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Professor Michael Havbro Faber, one member of the Danish Academy of Technical Sciences (ATV) and a full professor at Aalborg University, graced the 19th "Xuhua Talk" of the School of Naval Architecture, Ocean & Civil Engineering. On the morning of August 9th, he delivered a captivating talk under the title " The next generation technology for the development and integrity management of structures". The event was graciously hosted by Professor Jin-Jian Chen, Vice Dean of the school, as well as the head of the Department of Civil Engineering. Professor Faber's insightful lecture drew a vibrant audience, composed of both esteemed faculty members and eager students, all eager to engage and learn from his expertise.
Michael Havbro Faber is a professor at the Department of the Built Environment at Aalborg University, Denmark, leader of structural risks and safety at the Danish Hydrocarbon Research and Technology Center (DHRTC) and Head of Danish Centre for Risk and Safety Management (RISK). From 2011-2015 he was head of the Department of Civil Engineering at DTU, Denmark and from 2000-2011, tenured professor at ETH, Zurich, Switzerland. His research interests are directed on applied decision theory in engineering. Application areas include offshore, civil, naval and aeronautical engineering, global risks as well as management of natural hazards. His industrial experience mostly originates from COWI, Denmark, Det Norske Veritas, Norway, Matrisk GmbH, Switzerland and North Consulting, Denmark. He has taken leadership in several international committees, including the Joint Committee on Structural Safety (JCSS), Joint Committee on the GLOBE Consensus (JCGC) and the WEF; Global Expert Network on Risk and Resilience. He is a Research Fellow of the Global Risk Forum in Davos, a member of the Danish Council of Independent Research and is member of the Danish Academy of Technical Sciences (ATV). In 2019, he received the C. Allin Cornell Award for his academic contributions to the fields of safety, resilience and sustainability in pursuit of enhancing societal decision making.
Professor Faber commenced his lecture by delving into the pivotal role of the built environment within society. He underscored that the global demand for infrastructure is on the ascent in tandem with the burgeoning world population. Nonetheless, this infrastructure expansion is intrinsically linked to the escalation of greenhouse gas emissions, particularly carbon dioxide. Consequently, the contemporary challenge resides in forging the built environment's expansion while concomitantly mitigating the emission of greenhouse gases, notably carbon dioxide. In tackling this challenge, Professor Faber, alongside his accomplished research team, shared their vantage point hailing from an optimization design perspective. This encompassed formulating design goals and constraints within a comprehensive framework that interlaces risk assessment, resilience enhancement, and sustainability considerations. Of particular note was Professor Faber's emphasis on the evolution of risk paradigms. While conventional risk models predominantly revolve around loss assessments, novel frameworks necessitate a holistic evaluation of both consequences and benefits from different perspectives during the whole service life. In this vein, Professor Faber dissected broader aspects of trade-offs integral to the development of infrastructure systems. These encompassed nuanced facets like varying safety thresholds in architectural design, the calculus of maintenance expenditures, and the overarching influence of investments on carbon emissions. As his lecture culminated, Professor Faber delineated his forward-looking vision for the forthcoming era of next-generation technologies. He advocated for an expanded purview in civil engineering, transcending the conventional tenets of safety, reliability, and risk, to encompass the pivotal dimensions of resilience and sustainability. Further accentuating this trajectory, he underscored the imperative of infusing emerging technologies like artificial intelligence into the design and integrity management, fostering a sophisticated synergy that optimizes the various activities.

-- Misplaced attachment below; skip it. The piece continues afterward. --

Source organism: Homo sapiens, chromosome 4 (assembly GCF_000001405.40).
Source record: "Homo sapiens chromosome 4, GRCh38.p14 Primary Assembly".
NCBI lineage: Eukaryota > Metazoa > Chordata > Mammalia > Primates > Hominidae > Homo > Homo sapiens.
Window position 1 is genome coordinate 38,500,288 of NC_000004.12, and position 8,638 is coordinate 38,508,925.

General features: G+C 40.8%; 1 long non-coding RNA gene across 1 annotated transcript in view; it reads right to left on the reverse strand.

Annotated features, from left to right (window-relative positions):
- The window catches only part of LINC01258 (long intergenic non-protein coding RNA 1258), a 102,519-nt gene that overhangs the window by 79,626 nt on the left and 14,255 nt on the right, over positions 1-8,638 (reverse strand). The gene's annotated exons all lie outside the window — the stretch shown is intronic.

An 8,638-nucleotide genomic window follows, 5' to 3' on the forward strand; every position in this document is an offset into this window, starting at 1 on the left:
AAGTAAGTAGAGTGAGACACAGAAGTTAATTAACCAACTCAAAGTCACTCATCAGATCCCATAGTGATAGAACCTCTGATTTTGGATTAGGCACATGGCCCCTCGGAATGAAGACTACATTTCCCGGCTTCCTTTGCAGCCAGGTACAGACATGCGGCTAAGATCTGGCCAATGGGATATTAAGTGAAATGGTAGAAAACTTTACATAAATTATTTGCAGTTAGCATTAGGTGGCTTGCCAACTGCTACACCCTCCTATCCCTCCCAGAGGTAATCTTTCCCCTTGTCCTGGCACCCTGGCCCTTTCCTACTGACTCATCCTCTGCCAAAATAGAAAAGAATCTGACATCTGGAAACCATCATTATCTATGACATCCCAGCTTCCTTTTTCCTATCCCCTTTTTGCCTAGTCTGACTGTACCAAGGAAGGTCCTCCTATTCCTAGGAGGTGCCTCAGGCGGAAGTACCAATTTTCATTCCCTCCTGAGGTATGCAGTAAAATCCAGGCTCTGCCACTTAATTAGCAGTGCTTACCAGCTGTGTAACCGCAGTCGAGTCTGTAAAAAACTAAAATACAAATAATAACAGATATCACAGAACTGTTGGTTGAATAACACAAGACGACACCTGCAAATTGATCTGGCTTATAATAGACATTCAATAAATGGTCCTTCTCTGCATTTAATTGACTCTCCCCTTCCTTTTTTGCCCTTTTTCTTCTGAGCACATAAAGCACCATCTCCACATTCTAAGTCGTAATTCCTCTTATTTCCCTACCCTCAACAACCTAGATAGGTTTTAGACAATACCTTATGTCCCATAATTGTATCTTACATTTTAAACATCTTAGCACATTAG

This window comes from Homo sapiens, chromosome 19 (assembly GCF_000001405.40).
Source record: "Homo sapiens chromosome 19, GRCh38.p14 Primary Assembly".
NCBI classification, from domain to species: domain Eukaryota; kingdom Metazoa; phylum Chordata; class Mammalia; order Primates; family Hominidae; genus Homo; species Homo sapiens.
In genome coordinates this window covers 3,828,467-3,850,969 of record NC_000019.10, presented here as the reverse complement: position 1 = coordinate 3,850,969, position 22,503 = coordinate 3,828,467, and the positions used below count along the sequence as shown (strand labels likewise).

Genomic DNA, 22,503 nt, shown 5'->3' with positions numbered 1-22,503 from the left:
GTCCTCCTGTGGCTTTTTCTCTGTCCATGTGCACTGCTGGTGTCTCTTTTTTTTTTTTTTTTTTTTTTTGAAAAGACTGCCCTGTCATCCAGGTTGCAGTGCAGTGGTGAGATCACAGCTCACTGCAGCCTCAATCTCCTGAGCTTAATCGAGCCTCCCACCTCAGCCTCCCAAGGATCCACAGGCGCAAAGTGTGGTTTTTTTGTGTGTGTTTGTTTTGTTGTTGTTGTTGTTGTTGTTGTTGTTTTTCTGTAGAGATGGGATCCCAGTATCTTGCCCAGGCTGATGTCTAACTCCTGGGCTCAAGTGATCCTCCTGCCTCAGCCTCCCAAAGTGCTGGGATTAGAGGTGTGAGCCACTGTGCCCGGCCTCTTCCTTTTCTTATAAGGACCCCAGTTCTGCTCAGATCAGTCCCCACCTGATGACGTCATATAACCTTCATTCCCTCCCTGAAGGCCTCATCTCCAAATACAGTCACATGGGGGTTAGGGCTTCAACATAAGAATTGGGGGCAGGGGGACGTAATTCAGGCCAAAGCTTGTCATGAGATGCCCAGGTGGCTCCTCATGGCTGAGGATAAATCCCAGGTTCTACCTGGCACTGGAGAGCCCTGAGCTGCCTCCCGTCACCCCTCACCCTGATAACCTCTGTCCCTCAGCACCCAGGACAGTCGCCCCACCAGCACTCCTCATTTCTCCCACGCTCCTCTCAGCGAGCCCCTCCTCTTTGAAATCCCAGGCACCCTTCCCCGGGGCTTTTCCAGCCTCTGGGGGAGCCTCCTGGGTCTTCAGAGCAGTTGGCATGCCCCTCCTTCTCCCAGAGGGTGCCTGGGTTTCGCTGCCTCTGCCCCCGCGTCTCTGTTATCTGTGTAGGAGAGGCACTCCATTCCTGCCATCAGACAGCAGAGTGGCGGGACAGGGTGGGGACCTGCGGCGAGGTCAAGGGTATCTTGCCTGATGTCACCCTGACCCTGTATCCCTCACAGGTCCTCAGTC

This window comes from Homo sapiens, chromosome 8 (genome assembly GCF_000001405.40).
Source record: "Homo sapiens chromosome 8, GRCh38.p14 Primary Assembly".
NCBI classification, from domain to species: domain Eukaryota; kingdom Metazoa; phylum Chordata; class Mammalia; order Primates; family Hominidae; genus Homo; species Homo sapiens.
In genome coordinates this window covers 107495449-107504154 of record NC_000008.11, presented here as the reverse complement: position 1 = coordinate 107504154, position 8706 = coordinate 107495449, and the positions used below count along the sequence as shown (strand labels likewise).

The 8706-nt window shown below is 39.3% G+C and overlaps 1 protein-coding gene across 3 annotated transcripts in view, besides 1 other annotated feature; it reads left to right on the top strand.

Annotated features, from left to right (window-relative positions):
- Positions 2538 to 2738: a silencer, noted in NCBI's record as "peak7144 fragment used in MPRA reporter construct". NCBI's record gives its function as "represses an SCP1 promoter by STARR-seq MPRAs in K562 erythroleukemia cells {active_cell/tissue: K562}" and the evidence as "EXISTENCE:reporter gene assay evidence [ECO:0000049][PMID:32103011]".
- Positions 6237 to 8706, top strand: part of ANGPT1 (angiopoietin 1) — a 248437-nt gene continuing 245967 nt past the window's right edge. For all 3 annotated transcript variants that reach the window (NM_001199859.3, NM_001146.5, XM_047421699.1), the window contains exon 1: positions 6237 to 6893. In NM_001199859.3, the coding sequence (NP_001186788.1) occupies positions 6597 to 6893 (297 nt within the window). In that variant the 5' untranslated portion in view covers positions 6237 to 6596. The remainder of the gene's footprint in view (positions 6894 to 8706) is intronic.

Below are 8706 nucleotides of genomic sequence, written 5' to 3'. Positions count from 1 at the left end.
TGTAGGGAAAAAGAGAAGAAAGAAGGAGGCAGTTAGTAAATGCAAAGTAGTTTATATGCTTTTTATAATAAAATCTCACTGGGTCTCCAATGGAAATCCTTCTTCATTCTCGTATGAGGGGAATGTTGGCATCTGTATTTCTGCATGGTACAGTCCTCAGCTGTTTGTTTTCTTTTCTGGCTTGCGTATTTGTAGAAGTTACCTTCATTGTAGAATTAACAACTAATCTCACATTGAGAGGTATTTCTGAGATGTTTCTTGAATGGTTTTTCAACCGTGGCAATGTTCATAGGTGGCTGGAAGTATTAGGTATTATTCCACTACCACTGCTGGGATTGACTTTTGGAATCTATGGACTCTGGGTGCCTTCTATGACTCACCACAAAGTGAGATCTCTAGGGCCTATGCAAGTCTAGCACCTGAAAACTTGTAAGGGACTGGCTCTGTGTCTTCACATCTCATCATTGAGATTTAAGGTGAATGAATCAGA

In the subsequent Q&A session, the audience, including the faculty members and students, expressed their sincere appreciation for Professor Faber's enlightening lecture. Eager to further delve into the subject matter, they posed a series of pertinent questions. These inquiries encompassed the establishment of models for adaptation to the extreme events and the intricate task of quantifying the environmental repercussions of infrastructure systems on marine ecosystems. In response, Professor Faber generously shared his expert insights and perspectives on these thought-provoking queries, offering a window into his own viewpoints and strategies.
Concluding the 19th "Xuhua Talk", Professor Jin-Jian Chen extended a gesture of gratitude to Professor Faber. As a token of appreciation for his illuminating lecture, Professor Chen presented him with the gift of the "Xuhua Talk" on behalf of the School.